Simeprevir was approved for the treatment of genotype 1 hepatitis C in September 2013 in Japan and in the USA and Canada in November. A Marketing Authorisation Application was submitted to the European Medicines Agency (EMA) in April 2013 by Janssen-Cilag International NV seeking approval of simeprevir for the treatment of genotype 1 or genotype 4 chronic hepatitis C. To date, more than 3,700 patients have been treated with simeprevir in clinical trials.
TMC647055 is a potent non-nucleoside hepatitis C polymerase inhibitor with broad genotypic coverage. TMC647055 is in phase II clinical development and is developed by Janssen R&D Ireland to treat chronic hepatitis C virus infections. TMC647055 is being investigated in combination with other DAA agents in all oral interferon-free regimens. There have been no treatment-emergent serious adverse events reported in the program.
About Samatasvir (IDX719)
Samatasvir is an NS5A inhibitor with low picomolar, pan-genotypic antiviral activity in vitro. To date, samatasvir has been safe and well-tolerated after single and multiple doses of up to 150 mg in healthy volunteers up to 14 days duration, and in HCV-infected patients up to 12 weeks duration. There have been no treatment-emergent serious adverse events reported in the program. Samatasvir has demonstrated potent pan-genotypic antiviral activity in HCV-infected patients with mean maximal viral load reductions up to approximately 4.0 log10 IU/mL across HCV genotypes 1-4 in a proof-of-concept, three-day monotherapy study.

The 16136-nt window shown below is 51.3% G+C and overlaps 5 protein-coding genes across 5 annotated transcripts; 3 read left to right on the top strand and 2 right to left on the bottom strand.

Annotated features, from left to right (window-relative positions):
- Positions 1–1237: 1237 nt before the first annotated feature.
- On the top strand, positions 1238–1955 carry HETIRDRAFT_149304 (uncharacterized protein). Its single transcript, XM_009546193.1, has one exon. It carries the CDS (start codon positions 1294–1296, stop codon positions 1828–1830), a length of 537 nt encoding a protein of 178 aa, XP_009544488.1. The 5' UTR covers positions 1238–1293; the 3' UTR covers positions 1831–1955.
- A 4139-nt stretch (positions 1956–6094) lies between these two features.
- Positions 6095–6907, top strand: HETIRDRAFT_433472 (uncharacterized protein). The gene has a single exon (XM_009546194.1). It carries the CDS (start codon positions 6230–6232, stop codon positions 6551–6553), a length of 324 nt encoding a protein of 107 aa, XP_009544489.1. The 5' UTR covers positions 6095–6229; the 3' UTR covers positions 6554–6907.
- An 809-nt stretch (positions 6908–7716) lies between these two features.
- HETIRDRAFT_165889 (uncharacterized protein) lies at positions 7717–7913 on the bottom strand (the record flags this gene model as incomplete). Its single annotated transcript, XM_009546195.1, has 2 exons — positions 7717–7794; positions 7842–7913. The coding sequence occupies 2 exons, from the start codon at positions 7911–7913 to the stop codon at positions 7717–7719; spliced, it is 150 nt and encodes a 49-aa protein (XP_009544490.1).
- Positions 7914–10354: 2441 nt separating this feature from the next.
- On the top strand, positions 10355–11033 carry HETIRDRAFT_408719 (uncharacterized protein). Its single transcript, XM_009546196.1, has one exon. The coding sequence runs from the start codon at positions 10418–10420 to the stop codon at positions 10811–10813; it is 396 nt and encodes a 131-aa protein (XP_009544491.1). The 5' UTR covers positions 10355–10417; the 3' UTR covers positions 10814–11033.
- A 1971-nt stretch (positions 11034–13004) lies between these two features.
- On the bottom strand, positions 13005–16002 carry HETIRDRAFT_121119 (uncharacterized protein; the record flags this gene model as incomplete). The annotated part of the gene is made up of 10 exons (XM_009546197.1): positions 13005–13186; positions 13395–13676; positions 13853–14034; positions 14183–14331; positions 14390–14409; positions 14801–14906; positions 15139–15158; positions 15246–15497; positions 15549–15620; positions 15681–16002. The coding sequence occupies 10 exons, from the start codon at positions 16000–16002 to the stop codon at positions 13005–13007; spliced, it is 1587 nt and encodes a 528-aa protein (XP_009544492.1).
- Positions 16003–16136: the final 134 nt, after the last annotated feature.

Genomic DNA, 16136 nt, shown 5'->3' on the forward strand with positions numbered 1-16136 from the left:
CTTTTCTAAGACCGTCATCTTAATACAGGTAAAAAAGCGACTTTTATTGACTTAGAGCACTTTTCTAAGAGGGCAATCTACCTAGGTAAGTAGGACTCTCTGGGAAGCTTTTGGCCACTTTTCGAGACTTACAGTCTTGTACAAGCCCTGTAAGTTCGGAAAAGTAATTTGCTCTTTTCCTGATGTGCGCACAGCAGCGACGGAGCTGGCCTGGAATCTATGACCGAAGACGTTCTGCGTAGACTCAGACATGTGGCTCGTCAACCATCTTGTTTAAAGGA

Medivir is an emerging research-based pharmaceutical company focused on infectious diseases. Medivir has world class expertise in polymerase and protease drug targets and drug development which has resulted in a strong infectious disease R&D portfolio. The Company’s key pipeline asset is simeprevir, a novel protease inhibitor for the treatment of hepatitis C that is being developed in collaboration with Janssen R&D Ireland. The company is also working with research and development in other areas, such as bone disorders and neuropathic pain. Medivir has also a broad product portfolio with prescription pharmaceuticals in the Nordics.
For more information about Medivir AB, please visit the Company’s website: www.medivir.com
Medivir is a collaborative and agile pharmaceutical company with an R&D focus on infectious diseases and a leading position in hepatitis C. We are passionate and uncompromising in our mission to develop and commercialize innovative pharmaceuticals that improve people’s health and quality of life.